suicidally spicy salsas that I made for the same meal. And obviously, I couldn't wait a single second to talk about the far flashier fire noodles—my mouth was still tingling with the phenomenal heat from that dish when I sat down and started writing about it. I got so desperate for new material that I tackled the sticky rice that I'd been putting off for four years. Anything to avoid writing about (yawn) beans and rice. So boring. They're the black flats of food.
But that commonplace, everyday practicality is exactly why a great recipe for beans and rice is so valuable. They go with everything. Unlike say, chicken biryani or zhong zi—dishes that only come out once or twice a year—beans and rice show up on my table at least once or twice a month. Their primary purpose is as an accompaniment to tacos and the like. But the leftovers are endlessly flexible: reheated the next morning for huevos rancheros or a breakfast burrito, used as the base for my super spicy chili, piled atop a big stack of nachos with all the fixings, or watered down into a black bean soup and served with wedges of lime. Suddenly those humble sides don't seem so boring anymore.
The common thread in all of the better Latin-American bean recipes I've tried is chipotles in adobo sauce and epazote. Epazote is a Mexican herb, believed to combat some of the (ahem) less attractive side effects of bean consumption. Tasted raw, it has an interesting, slightly astringent property, not unlike shiso or Persian basil. Cooked with beans, it adds a deep, funky note that is difficult to describe but somehow amplifies the flavor and complexity, transforming beans into beans. Imagine that last beans being spoken in a suave voice, not unlike the Old Spice guy's. Using lard as my cooking fat probably didn't hurt things either.
As for the rice, I've long loved Mexican red rice, but my husband, who is an otherwise wonderfully flexible eater, has a distinct dislike of tomatoes in any form. I know. When we were first dating, this led to all kinds of incredulous questions: Not even in salsa? Not even on pizza? Nope. Nope. The one exception, and brace yourself, because this is a weird one, is gazpacho. Don't even get me started. Which is why, even though I personally adored the Spanish rice from Simply Recipes, I kept the search going until I landed on the following arroz verde, with nary a tomato in sight.
Best Black Beans Ever (adapted from The Homesick Texan)
2 cups dried black beans
1 tablespoon of lard (or other cooking fat)
1 onion, diced
4 cloves of garlic, minced
1 can chipotles in adobo, diced
A couple sprigs of fresh epazote, washed
2 teaspoons cumin
1 tablespoon tomato paste
Juice from two limes
4 cups of water
2 cups of chicken or vegetable broth
Salt to taste
Cilantro and queso fresco for serving
1. Pick over the beans for stones and broken pieces, then rinse the beans well, cover with cold water, and soak overnight. If you're making this the same day, which I pretty much always am, just soak the rinsed beans in boiling water for an hour.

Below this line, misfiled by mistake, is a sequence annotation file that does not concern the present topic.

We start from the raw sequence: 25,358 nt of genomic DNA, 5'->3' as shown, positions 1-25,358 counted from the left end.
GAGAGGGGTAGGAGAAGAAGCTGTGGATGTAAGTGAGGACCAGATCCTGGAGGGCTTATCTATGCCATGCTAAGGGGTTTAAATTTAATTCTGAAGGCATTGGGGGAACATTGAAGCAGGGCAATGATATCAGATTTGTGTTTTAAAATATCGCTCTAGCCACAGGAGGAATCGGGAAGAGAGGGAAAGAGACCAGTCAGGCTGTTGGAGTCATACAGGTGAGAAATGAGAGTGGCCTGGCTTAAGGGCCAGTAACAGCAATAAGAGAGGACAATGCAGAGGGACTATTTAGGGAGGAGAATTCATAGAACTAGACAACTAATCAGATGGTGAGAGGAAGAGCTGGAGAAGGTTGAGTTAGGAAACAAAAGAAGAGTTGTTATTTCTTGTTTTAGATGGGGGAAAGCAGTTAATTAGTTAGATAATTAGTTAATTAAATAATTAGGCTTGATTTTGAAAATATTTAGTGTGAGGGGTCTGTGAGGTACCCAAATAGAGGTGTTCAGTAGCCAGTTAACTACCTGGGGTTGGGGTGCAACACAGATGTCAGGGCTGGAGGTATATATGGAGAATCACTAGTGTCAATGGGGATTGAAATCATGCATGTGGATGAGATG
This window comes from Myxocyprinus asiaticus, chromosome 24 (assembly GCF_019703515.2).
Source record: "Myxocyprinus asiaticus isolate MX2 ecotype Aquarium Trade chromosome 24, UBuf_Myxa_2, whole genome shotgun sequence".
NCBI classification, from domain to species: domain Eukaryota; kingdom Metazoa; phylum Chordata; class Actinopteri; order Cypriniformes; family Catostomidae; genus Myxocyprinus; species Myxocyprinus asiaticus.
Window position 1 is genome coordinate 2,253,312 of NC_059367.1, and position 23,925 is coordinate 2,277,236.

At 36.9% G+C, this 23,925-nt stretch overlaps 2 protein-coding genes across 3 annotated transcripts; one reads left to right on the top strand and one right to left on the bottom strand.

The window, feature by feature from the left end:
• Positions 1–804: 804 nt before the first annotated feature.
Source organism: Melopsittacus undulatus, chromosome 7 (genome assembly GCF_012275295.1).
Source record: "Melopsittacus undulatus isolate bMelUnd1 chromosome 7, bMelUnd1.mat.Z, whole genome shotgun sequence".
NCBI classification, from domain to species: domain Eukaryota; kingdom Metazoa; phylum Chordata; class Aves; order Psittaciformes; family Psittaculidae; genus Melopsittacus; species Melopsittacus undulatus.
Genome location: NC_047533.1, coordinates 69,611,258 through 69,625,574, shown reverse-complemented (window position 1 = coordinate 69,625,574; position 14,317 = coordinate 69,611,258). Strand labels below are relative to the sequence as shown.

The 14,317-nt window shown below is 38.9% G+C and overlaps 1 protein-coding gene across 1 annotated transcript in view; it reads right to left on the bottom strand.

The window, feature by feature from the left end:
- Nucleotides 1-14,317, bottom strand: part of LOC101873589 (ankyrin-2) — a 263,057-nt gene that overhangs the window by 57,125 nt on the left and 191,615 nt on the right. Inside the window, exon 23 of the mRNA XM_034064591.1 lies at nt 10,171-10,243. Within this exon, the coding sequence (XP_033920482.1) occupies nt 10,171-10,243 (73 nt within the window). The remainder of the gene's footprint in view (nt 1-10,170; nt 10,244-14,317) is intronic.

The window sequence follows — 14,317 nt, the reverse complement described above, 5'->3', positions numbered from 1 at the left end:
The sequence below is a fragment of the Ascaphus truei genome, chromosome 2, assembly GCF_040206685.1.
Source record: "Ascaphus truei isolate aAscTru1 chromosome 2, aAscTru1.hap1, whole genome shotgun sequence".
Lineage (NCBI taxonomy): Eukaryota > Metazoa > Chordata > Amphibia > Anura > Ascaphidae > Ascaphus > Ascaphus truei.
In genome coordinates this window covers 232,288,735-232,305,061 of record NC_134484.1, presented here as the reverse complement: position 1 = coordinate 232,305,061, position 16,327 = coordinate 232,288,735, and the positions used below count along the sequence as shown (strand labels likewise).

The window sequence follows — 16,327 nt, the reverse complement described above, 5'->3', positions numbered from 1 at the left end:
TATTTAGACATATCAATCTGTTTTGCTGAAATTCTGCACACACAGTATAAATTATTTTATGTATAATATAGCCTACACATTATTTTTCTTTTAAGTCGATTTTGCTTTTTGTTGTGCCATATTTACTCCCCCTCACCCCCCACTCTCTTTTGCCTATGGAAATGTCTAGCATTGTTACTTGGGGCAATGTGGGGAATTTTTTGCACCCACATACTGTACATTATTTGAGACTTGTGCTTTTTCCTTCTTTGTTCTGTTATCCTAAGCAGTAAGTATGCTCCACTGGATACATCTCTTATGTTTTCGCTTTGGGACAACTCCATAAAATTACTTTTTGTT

2. Drain the beans.
3. In a Dutch oven or large pot, heat up your cooking fat for a minute, then add the diced onions and cook for about ten minutes, over medium heat. Add the garlic and cook for another minute. Add the chipotles and their sauce, the beans, and the epazote.
4. Now add the water and broth, bring to a boil, then turn the heat down and simmer, covered, for about an hour.
5. After an hour, test a bean. It should be nearly cooked. Al dente, if you will. Fish out and discard the epazote. Add the cumin, tomato paste, lime juice, and salt to taste. Then cook for another 20-30 minutes. The first night, I like to serve these whole, with the merest smidgen of their cooking liquid. To change things up, you could blend them with an immersion blender when you reheat the leftovers. Either way, they are excellent topped with a bit of fresh, chopped cilantro and crumbled queso fresco.
Green Poblano Rice (adapted from Rick Bayless)
1½ cups chicken or vegetable broth
2 poblano chiles (sometimes labelled pasilla) or other green, mild chiles, stems and seeds removed, and roughly chopped
3 serrano chiles, roughly chopped
12 sprigs of cilantro
1 tablespoon of canola or olive oil
1 cup of rice (I used long-grain, but Bayless recommends medium grain)
½ white onion, cut into small dice
5 garlic cloves, minced
Pinch of salt
1. In a medium-sized saucepan, combine the broth and chiles (poblanos and serranos) and bring to a boil. Then lower the heat and simmer gently for about ten minutes, or until chiles are quite soft.
2. Pour this mixture into a food processor or blender, add the cilantro (stems and all) and blend to a smooth puree. You can strain this puree if you like, but I make mine more rustic style (read lazy) and just use it as is. Salt to taste.
3. Wipe the saucepan clean. Heat the oil on medium and add the onions, followed by the rice. Cook these for about five minutes, until the onion has softened and the rice has taken on a chalky appearance. Add the garlic and cook for a minute longer.
4. Add the blended chile liquid to the saucepan, stir together with the rice, then cover and cook over medium-low heat for 15 minutes. Uncover and check your rice. It should be nearly cooked (if not, cover and continue heating for a few more minutes). When rice is just about done, turn off the heat and let it stand, covered, for 5-10 minutes. Fluff with a fork and serve.